U.S. hopes for positive Sweden, Finland NATO bid resolution

US Under Secretary of State for European and Eurasian Affairs Karen Donfried attends the donors’ conference for Moldova to help the country deal with the influx of Ukrainian refugees, in Berlin, Germany, on April 5, 2022. REUTERS/Hannibal Hanschke

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WASHINGTON, June 22 (Reuters) – The United States is hopeful that there will soon be a positive resolution to issues between Turkey, Finland and Sweden over the two Nordic countries’ NATO membership bids, said the head of the State Department’s diplomacy for Europe. Wednesday.

Speaking at a Senate Foreign Relations Committee (SFRC) hearing, Karen Donfried, assistant secretary for Europe and Eurasian Affairs, said Washington understood that talks between the parties earlier this week had been constructive.

“We are confident that this will be resolved in a positive way. There is wide and deep support across the NATO alliance for Finland and Sweden to join,” she said.

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Finland and Sweden applied for NATO membership in response to Russia’s invasion of Ukraine. But the offers have been met with opposition from Turkey, which has been angered by what it says is Helsinki and Stockholm’s support for Kurdish militants and arms embargoes in Ankara.

NATO leaders will meet in Madrid on June 29-30. Any membership in NATO requires the approval of the 30 members of the alliance. Turkey has been a NATO ally for more than 70 years and has the alliance’s second largest army.

When asked if Donfried believes all parties will be on the same page at the Madrid summit next week, she replied: “I will say we are definitely pushing for that.”

Speaking to reporters in Brussels earlier this week after their talks with senior officials from Sweden, Finland and NATO, senior Turkish officials did not express the same sense of urgency as Donfried and said the NATO summit was not a deadline.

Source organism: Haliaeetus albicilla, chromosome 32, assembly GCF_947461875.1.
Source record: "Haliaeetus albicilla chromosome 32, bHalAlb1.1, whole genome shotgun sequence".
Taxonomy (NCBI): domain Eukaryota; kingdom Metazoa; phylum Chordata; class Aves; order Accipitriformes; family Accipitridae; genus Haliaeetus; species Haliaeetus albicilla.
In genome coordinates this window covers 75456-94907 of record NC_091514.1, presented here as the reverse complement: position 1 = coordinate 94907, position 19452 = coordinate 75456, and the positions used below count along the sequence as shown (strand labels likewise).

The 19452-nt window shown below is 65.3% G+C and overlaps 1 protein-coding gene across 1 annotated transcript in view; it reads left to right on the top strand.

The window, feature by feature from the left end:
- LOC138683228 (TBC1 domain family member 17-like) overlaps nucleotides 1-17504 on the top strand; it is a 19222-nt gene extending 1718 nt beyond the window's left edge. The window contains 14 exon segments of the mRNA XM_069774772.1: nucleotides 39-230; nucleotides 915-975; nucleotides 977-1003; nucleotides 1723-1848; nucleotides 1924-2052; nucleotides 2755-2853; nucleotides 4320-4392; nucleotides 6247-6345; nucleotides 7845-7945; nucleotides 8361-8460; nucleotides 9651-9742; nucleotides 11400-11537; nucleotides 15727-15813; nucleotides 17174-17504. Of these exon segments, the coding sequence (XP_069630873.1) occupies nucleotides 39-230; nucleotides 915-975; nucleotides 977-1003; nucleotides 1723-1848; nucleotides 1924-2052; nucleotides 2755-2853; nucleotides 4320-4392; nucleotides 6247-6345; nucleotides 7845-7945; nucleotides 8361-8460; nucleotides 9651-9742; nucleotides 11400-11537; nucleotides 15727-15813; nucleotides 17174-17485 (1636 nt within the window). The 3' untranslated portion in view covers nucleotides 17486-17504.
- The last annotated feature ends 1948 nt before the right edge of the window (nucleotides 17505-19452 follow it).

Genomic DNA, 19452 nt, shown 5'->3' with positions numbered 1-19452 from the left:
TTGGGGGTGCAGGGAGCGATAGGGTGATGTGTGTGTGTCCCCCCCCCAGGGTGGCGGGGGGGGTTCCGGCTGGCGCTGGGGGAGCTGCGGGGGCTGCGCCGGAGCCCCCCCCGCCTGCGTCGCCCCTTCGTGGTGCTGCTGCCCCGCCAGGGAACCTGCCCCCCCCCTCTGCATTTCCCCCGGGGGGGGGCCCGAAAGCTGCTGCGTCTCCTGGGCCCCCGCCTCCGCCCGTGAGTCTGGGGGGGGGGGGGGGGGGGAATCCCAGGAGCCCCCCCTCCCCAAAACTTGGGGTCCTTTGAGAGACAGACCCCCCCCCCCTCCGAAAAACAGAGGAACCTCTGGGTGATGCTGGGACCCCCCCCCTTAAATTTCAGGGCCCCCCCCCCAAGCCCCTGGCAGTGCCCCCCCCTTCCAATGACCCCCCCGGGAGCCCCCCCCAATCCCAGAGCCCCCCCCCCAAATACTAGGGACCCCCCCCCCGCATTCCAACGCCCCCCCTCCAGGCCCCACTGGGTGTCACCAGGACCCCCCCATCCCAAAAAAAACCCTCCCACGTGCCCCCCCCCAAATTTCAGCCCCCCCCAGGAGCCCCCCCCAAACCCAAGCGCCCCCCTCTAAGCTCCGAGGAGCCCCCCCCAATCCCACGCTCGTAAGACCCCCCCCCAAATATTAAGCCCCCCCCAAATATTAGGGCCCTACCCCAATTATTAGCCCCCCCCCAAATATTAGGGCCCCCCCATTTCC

Any progress on the Nordic membership bids “now depends on the direction and speed at which these countries take action”, Turkish presidential spokesman Ibrahim Kalin said. Read more


While the issue officially lies between Sweden, Finland and Turkey, many analysts have speculated that more direct involvement from Biden could facilitate a breakthrough.

Some believe such involvement could be a bilateral meeting between Turkish President Tayyip Erdogan and Biden.

In a call with reporters, a senior administration official detailed Biden’s upcoming bilateral meetings with world leaders on the sidelines of upcoming G7 and NATO summits, but did not announce any with Erdogan. .

“Although obviously the format of these meetings leaves ample room for leaders to engage on the sidelines,” the official said, speaking on condition of anonymity.

Ties between the United States and Turkey remain sour as the two NATO allies disagree on a host of issues, including Syria policy and Ankara’s purchase of Russian defense systems.

Biden and Erdogan last met in person in October 2021 on the sidelines of the G20 summit in Rome.

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Reporting by Humeyra Pamuk; edited by Jonathan Oatis and Josie Kao

Our standards: The Thomson Reuters Trust Principles.

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